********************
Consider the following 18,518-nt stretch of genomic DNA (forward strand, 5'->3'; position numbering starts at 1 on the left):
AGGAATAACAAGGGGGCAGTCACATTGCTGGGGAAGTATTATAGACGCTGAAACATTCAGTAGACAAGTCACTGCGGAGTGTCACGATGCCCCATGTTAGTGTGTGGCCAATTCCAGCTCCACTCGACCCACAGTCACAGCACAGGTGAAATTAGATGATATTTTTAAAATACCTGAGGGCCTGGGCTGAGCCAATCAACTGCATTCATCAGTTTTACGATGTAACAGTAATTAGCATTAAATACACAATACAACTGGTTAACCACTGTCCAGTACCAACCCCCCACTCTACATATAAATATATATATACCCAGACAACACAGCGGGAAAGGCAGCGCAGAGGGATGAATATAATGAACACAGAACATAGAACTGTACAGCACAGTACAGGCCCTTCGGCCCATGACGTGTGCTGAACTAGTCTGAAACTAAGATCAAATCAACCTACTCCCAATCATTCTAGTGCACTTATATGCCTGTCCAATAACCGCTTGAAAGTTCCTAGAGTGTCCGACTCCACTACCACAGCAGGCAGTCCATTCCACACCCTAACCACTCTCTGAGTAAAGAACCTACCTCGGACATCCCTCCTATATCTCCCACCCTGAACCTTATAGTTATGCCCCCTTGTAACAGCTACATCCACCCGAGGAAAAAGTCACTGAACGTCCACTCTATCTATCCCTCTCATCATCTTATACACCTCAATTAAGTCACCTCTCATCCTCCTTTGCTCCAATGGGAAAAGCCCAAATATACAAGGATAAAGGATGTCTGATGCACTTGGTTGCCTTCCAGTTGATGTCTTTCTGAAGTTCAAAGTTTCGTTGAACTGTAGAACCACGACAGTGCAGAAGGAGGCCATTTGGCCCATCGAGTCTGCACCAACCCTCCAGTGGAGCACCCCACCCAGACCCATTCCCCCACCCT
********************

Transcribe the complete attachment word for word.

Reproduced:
Consider the following 18,518-nt stretch of genomic DNA (forward strand, 5'->3'; position numbering starts at 1 on the left):
AGGAATAACAAGGGGGCAGTCACATTGCTGGGGAAGTATTATAGACGCTGAAACATTCAGTAGACAAGTCACTGCGGAGTGTCACGATGCCCCATGTTAGTGTGTGGCCAATTCCAGCTCCACTCGACCCACAGTCACAGCACAGGTGAAATTAGATGATATTTTTAAAATACCTGAGGGCCTGGGCTGAGCCAATCAACTGCATTCATCAGTTTTACGATGTAACAGTAATTAGCATTAAATACACAATACAACTGGTTAACCACTGTCCAGTACCAACCCCCCACTCTACATATAAATATATATATACCCAGACAACACAGCGGGAAAGGCAGCGCAGAGGGATGAATATAATGAACACAGAACATAGAACTGTACAGCACAGTACAGGCCCTTCGGCCCATGACGTGTGCTGAACTAGTCTGAAACTAAGATCAAATCAACCTACTCCCAATCATTCTAGTGCACTTATATGCCTGTCCAATAACCGCTTGAAAGTTCCTAGAGTGTCCGACTCCACTACCACAGCAGGCAGTCCATTCCACACCCTAACCACTCTCTGAGTAAAGAACCTACCTCGGACATCCCTCCTATATCTCCCACCCTGAACCTTATAGTTATGCCCCCTTGTAACAGCTACATCCACCCGAGGAAAAAGTCACTGAACGTCCACTCTATCTATCCCTCTCATCATCTTATACACCTCAATTAAGTCACCTCTCATCCTCCTTTGCTCCAATGGGAAAAGCCCAAATATACAAGGATAAAGGATGTCTGATGCACTTGGTTGCCTTCCAGTTGATGTCTTTCTGAAGTTCAAAGTTTCGTTGAACTGTAGAACCACGACAGTGCAGAAGGAGGCCATTTGGCCCATCGAGTCTGCACCAACCCTCCAGTGGAGCACCCCACCCAGACCCATTCCCCCACCCT